Back in August, the Ugandan government asked the China Exim Bank for a repayment delay on the loans needed to build the $1.7 billion Karuma dam project. A week went by and the bank replied with a simple answer: no.
The government had requested the repayment delay because completing the dam’s construction may be delayed by as much as 7 months.
In a letter dated August 25, which was sent to a number of high-level Ugandan officials and recently became public, the bank basically said that’s not their problem and the government is obligated under the agreement to repay its debts:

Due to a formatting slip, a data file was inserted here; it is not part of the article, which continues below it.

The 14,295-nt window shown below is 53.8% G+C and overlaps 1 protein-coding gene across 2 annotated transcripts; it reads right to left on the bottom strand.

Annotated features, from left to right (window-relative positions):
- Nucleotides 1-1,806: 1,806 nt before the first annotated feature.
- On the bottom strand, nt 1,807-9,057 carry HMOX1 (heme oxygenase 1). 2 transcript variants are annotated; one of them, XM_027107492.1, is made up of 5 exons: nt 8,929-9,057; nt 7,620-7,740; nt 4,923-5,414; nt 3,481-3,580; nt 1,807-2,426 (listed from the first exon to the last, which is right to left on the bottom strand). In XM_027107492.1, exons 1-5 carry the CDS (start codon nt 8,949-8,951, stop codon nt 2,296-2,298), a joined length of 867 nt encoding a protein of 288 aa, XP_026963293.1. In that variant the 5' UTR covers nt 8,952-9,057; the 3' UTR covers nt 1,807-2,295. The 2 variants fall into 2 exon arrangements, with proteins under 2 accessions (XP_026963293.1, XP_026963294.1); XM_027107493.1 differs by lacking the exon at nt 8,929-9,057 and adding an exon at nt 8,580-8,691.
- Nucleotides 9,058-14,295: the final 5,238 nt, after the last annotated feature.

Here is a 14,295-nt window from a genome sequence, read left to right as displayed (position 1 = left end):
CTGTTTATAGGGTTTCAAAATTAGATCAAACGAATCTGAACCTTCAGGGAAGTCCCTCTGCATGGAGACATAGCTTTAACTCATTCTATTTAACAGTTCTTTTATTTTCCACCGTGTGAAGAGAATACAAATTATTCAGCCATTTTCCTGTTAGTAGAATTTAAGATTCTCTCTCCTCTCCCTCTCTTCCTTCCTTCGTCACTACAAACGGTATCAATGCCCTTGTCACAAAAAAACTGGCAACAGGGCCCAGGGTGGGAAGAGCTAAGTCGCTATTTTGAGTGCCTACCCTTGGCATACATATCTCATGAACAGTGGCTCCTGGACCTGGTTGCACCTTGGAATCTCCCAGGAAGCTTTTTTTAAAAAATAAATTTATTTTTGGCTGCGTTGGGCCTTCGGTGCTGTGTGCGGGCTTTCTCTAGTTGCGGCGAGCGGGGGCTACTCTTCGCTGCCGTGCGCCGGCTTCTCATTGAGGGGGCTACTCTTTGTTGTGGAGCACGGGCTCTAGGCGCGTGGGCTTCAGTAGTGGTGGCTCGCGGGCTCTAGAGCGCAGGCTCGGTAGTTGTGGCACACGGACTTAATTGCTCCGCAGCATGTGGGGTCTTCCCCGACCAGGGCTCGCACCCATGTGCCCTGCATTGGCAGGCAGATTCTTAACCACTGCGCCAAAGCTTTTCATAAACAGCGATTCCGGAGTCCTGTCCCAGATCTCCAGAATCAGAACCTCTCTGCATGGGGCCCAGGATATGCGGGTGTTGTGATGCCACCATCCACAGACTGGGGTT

“According to the Buyer Credit Loan Agreement of the Karuma Project, both the available period and the grace period of the project will expire on December 24, 2020, then the repayment period commences, meaning the principal should be repaid accordingly, no matter the construction of the project is finished or not.”
The letter provides rare insight into the intensely transactional nature of China’s development finance in Africa.
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